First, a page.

Viet Nam's agriculture sector must restructure and seek more funding, head of CIEM's Rural Development research department Luu Duc Khai told Nong Thon Ngay Nay (Countryside Today) newspaper.
Viet Nam's labour productivity in agriculture is very low, even compared to Laos and Cambodia. Could you talk about this?
That is a sad fact, and also a big challenge, one that will be difficult for Viet Nam to handle. About 47 per cent of the country's labour force is employed in the agriculture sector. From 2009 to date, agricultural production and product consumption have faced difficulties, causing industry growth to slow.
Between 2009 and 2013, the agriculture, forestry and aquaculture sector grew an average of 2.9 per cent per year. Agriculture itself had the lowest growth rate, at 2.5 per cent per year, compared with 5 per cent for forestry and 4 per cent for aquaculture.
This shows that agricultural growth mainly depends on intensive farming and increasing productivity.
What has been causing this problem?
There are many reasons why labour productivity in agriculture is lower than in other sectors, and lower than in other countries. The agricultural labour force is large, while sources for agricultural production, such as land, capital and technology, have been used for other economic sectors instead of farming.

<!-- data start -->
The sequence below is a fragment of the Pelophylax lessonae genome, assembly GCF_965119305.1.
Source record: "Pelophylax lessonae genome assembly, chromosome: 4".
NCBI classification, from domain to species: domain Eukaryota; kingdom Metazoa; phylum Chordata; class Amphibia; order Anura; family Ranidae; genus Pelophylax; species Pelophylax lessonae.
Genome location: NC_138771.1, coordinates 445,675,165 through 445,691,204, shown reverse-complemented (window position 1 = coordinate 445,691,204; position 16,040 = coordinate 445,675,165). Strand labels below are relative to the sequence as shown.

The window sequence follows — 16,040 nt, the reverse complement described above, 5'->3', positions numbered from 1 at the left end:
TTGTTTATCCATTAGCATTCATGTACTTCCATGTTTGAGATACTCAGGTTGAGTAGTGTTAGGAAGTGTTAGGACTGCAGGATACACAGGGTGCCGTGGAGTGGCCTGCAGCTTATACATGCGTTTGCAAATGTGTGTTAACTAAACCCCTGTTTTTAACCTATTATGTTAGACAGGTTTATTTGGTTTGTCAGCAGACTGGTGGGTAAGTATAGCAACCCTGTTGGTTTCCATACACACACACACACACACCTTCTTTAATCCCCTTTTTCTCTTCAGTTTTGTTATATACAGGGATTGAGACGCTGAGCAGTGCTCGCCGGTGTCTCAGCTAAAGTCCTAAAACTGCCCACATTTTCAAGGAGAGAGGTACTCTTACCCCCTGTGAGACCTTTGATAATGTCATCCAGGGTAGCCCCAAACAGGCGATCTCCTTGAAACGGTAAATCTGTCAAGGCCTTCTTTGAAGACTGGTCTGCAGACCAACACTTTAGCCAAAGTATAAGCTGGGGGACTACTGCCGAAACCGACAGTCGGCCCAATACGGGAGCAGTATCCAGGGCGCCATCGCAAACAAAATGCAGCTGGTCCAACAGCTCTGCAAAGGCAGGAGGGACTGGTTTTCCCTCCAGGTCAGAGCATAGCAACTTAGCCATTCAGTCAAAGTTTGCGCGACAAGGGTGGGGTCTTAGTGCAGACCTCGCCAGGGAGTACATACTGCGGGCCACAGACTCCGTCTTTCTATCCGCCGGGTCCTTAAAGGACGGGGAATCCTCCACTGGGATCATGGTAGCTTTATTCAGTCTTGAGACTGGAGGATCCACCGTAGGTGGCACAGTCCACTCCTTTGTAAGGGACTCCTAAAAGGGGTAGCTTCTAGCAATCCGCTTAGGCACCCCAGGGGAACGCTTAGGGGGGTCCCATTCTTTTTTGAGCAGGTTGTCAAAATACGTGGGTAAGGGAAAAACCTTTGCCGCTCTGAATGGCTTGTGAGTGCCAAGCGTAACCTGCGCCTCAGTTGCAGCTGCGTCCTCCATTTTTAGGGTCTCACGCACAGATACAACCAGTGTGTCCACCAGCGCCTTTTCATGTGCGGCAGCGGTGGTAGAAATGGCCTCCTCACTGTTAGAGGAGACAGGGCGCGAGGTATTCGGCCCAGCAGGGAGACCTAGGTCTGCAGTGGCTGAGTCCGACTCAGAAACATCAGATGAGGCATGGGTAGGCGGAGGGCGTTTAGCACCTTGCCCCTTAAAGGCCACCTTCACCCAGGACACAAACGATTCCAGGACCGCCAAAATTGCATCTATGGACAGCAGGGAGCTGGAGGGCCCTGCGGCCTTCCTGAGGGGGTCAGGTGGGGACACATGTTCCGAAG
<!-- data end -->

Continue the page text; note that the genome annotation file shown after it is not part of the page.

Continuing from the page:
Industrialisation, modernisation and urban development have been made priorities over agriculture. In addition, there have been many shortcomings in quality of agricultural labour.
According to a 2013 labour and job survey, the rate of trained workers in rural areas was 11.2 per cent, compared with 33.7 per cent in urban areas. More than 88 per cent of rural workers had no technical specialities, compared with more than 66 per cent in urban areas.
People have said that agriculture needs to use science and technology to increase labour productivity. What do you think?
I think that it is very difficult to improve labour productivity in the agriculture sector with such a small and fragmented scale of production. For example, in the northern provinces, 60 per cent of farmer households had less than 0.5 hectares of land in 2011, compared with 71 per cent of in 1994.
What are some measures you would suggest to solve the problem of agricultural productivity?
We have no choice but to shift the country's rural economic and agricultural production structure by increasing added values. For example, we need to expand industrial parks, including processing industrial zones in rural areas. We need to put more farm workers in industrial and service areas.
We need to strengthen private investment in agriculture and rural development. Investment for agriculture, forestry and aquaculture has been lowered to 5.3 per cent of total capital investment in 2013 compared with 8.5 per cent in 2003.
We need to perfect the overall agricultural production system and product processing industry. Then we need to lay a foundation for making investment plans on infrastructure development and management.
The State should create policies to encourage investment and support agricultural expansion and infrastructure development for fields with high added value such as breeding and aquaculture. If the State does that, these fields could develop and attract more productive labour to the field. — VNS